perceptionreality Sat 05-Jan-13 00:40:47

No, no blood or anything. I have found that they best way to get it out is not to use movacol and to just use a suppository every few days. That way a very normal looking, large poo comes out. The problem is, of course that she doesn't like me putting it in and we can't go on like this really. I am not sure if she might need a scan to see what's inside?

ItsOkayItsJustMyBreath Sat 05-Jan-13 00:25:32

Sadly that's what's happened to ds too. He's been on Senna in the evenings and Movicol in the mornings for almost a year now and still has problems confused. Lactulose and Movicol don't encourage the poo to move, they just soften it so that when you go, it isn't hard iyswim.

Has she had any other symptoms like mucus or blood mixed with her stools?

<disclaimer, i am NOT medically trained in this!>

perceptionreality Sat 05-Jan-13 00:20:51

Thank you so much, ItsOkay - that is very helpful. She has been on movacol for a long time - I found it doesn't seem to make the poo come out. At nursery they also said that in their experience it doesn't seem to help the children they have known to be on it.

ItsOkayItsJustMyBreath Sat 05-Jan-13 00:14:35

Hi perception, so sorry to hear about your dd, it is so distressing to see them like this (I have history of bowel problems with ds and have faced some very apathetic doctors angry).

Have a look at the guidance page for HCPs regarding the management of chronic constipation here. It says that you need to continue the movicol for several weeks after normal bowel movements have been established but if they do not establish after 3 months then referral is necessary (NICE guidelines). Maybe you could print this page out and take it to your doctor to show him and give him a kick up the backside for not doing his properly?

My ds has an appt on Monday for his ongoing bowel problems and I have said that I am not going to leave the hospital until something is done; sometimes you have to become a little more than assertive in order to get things moving.

Good luck and I hope your dd's condition is treated promptly.

perceptionreality Fri 04-Jan-13 23:58:37

Thank you all again. I am going to explore all possible angles, but one thing's for sure - this can't go on with no answers!

Firstly, you definitely should see a paediatric gastroenterologist.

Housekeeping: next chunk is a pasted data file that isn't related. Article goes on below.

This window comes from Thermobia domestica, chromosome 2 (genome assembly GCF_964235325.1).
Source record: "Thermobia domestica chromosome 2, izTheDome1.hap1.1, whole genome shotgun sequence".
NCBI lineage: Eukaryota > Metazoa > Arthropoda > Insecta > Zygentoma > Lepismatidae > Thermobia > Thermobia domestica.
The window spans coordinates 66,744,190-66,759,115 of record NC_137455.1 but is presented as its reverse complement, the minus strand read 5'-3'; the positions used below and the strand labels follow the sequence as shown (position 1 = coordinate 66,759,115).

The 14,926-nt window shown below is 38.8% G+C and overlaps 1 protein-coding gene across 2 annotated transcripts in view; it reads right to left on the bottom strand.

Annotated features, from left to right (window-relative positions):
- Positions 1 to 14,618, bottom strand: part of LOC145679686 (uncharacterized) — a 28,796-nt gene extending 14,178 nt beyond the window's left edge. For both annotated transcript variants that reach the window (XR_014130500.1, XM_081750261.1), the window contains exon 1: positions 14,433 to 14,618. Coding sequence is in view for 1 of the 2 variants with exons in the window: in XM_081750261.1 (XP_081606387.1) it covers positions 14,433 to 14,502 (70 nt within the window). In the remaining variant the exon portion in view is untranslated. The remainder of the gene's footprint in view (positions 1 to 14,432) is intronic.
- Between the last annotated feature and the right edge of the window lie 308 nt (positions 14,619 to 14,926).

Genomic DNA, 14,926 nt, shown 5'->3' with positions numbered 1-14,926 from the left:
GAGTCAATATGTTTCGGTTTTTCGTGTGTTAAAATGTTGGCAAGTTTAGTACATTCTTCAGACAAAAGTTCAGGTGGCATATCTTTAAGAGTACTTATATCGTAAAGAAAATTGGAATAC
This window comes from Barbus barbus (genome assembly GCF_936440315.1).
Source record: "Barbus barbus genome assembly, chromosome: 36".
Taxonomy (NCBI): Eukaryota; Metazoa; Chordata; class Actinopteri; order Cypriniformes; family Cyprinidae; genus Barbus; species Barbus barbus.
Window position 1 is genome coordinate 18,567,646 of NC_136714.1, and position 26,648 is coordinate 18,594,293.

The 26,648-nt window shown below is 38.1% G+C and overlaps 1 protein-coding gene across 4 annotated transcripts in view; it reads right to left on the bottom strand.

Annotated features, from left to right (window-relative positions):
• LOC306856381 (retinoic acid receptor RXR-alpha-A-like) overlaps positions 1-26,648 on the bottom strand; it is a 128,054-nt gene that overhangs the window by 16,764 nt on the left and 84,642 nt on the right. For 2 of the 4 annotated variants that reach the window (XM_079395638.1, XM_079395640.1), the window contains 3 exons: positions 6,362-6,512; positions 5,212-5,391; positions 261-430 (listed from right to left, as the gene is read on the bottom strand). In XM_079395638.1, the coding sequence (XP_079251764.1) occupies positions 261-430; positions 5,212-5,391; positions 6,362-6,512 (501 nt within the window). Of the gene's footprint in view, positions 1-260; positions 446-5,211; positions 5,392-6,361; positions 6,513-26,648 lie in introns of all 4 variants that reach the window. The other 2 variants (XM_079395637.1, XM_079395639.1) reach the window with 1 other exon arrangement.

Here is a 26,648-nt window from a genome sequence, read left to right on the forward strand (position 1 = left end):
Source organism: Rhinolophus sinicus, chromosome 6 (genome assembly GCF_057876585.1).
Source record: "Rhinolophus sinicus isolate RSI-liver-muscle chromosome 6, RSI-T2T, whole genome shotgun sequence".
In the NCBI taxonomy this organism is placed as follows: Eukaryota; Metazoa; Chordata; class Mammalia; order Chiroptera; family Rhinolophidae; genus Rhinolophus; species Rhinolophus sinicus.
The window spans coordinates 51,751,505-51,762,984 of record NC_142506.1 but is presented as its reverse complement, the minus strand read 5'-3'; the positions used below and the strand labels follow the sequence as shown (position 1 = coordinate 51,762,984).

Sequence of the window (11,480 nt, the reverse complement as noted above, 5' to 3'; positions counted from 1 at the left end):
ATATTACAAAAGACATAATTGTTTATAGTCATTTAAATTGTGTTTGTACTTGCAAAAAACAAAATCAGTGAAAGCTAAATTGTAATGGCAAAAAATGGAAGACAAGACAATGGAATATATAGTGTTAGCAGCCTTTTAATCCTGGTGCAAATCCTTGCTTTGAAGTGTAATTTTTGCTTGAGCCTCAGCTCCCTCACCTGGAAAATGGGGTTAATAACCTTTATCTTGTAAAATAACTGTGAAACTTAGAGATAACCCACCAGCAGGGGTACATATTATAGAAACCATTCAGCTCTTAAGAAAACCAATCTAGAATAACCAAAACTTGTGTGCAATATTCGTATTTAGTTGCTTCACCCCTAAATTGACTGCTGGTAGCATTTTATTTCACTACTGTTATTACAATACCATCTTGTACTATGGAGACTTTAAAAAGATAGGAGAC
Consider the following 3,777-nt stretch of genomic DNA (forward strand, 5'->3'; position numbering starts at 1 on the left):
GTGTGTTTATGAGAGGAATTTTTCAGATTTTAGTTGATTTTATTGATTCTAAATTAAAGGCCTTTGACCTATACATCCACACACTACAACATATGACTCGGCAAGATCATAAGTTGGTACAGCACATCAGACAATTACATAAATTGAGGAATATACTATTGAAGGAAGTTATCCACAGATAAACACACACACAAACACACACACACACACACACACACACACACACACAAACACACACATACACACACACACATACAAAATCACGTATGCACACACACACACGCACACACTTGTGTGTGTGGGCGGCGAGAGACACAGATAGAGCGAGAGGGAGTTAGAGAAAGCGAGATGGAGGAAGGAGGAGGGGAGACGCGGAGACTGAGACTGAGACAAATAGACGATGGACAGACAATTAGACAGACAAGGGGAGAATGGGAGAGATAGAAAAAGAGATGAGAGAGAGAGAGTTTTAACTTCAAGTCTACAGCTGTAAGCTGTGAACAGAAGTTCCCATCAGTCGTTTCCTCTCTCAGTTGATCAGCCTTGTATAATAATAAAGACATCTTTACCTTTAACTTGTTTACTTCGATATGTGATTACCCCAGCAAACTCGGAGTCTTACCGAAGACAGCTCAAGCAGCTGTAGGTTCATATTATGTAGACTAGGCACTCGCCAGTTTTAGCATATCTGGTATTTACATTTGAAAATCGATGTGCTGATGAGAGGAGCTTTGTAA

Secondly, Movicol does work but what you're describing doesn't sound right for a child on Movicol. Your DD could have chronic faecal impaction which is never resolving itself. That would explain the leakage issues she has. Again, a gastro would be able to look into this and review the Movicol dosage accordingly.

Thirdly, yeah it is very common. My DD has been on Movicol since she was 7m.

incywincyspideragain Fri 04-Jan-13 22:26:30

my advice would be focus on the phsyical affects before looking at ASD - even if she is ASD you still need to address her pooing and any sensory issues will be affected by that and her glue ear. How bad is the glue ear? Can she hear all the pooing strategies and reassurance?
Some good advice about seeing another GP for advice, good luck x

spookycatandfluffydog Fri 04-Jan-13 22:13:05

Also look at the ERIC website (they are very helpful

spookycatandfluffydog Fri 04-Jan-13 22:11:05

Definitely try lactulose (and prune juice smile as an alternative. Also making the loo a fun place (blowing bubbles can help!)

perceptionreality Fri 04-Jan-13 22:09:11

Thank you seaweed - I will start to write a list of her behaviours.

seaweed74 Fri 04-Jan-13 22:06:44

I'd write down all your concerns re dd3 so you don't forget anything when you see gp, and mention your older dd's diagnosis as new gp should be made aware of family history.

Good luck.

perceptionreality Fri 04-Jan-13 22:01:08

Well she did a poo yesterday and it looked totally normal but just a lot of it. It is only when I give her movacol that it goes runny.

perceptionreality Fri 04-Jan-13 21:59:55

She was very late sitting and walking - sat at nearly 1, walked at 18 months. She still runs a bit like a baby (iyswim). The GP doesn't know of my other concerns because it's only recently that I've noticed how obsessive she is about everything.